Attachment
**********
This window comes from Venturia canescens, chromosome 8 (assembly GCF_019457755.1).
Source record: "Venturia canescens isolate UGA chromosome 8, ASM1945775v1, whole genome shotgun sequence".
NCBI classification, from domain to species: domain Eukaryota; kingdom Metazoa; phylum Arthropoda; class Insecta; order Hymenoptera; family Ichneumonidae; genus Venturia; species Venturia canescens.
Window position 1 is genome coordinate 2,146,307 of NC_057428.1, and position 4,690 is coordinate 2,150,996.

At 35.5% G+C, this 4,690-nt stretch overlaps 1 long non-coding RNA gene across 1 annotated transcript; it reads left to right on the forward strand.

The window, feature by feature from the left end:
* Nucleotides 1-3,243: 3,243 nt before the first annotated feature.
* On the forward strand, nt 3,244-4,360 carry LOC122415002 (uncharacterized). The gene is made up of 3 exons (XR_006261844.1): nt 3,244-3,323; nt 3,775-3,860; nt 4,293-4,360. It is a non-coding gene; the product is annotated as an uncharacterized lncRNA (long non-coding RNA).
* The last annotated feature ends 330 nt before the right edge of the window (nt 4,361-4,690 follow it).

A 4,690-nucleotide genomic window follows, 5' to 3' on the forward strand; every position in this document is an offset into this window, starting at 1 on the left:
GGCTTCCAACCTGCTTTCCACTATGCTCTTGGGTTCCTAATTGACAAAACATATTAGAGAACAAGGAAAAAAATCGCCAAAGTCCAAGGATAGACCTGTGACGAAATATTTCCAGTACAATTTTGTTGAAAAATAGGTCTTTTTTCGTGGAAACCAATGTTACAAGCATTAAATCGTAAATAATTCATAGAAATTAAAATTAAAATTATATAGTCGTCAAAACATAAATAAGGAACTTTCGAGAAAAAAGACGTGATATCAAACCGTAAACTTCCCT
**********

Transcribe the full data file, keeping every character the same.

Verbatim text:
This window comes from Venturia canescens, chromosome 8 (assembly GCF_019457755.1).
Source record: "Venturia canescens isolate UGA chromosome 8, ASM1945775v1, whole genome shotgun sequence".
NCBI classification, from domain to species: domain Eukaryota; kingdom Metazoa; phylum Arthropoda; class Insecta; order Hymenoptera; family Ichneumonidae; genus Venturia; species Venturia canescens.
Window position 1 is genome coordinate 2,146,307 of NC_057428.1, and position 4,690 is coordinate 2,150,996.

At 35.5% G+C, this 4,690-nt stretch overlaps 1 long non-coding RNA gene across 1 annotated transcript; it reads left to right on the forward strand.

The window, feature by feature from the left end:
* Nucleotides 1-3,243: 3,243 nt before the first annotated feature.
* On the forward strand, nt 3,244-4,360 carry LOC122415002 (uncharacterized). The gene is made up of 3 exons (XR_006261844.1): nt 3,244-3,323; nt 3,775-3,860; nt 4,293-4,360. It is a non-coding gene; the product is annotated as an uncharacterized lncRNA (long non-coding RNA).
* The last annotated feature ends 330 nt before the right edge of the window (nt 4,361-4,690 follow it).

A 4,690-nucleotide genomic window follows, 5' to 3' on the forward strand; every position in this document is an offset into this window, starting at 1 on the left:
GGCTTCCAACCTGCTTTCCACTATGCTCTTGGGTTCCTAATTGACAAAACATATTAGAGAACAAGGAAAAAAATCGCCAAAGTCCAAGGATAGACCTGTGACGAAATATTTCCAGTACAATTTTGTTGAAAAATAGGTCTTTTTTCGTGGAAACCAATGTTACAAGCATTAAATCGTAAATAATTCATAGAAATTAAAATTAAAATTATATAGTCGTCAAAACATAAATAAGGAACTTTCGAGAAAAAAGACGTGATATCAAACCGTAAACTTCCCT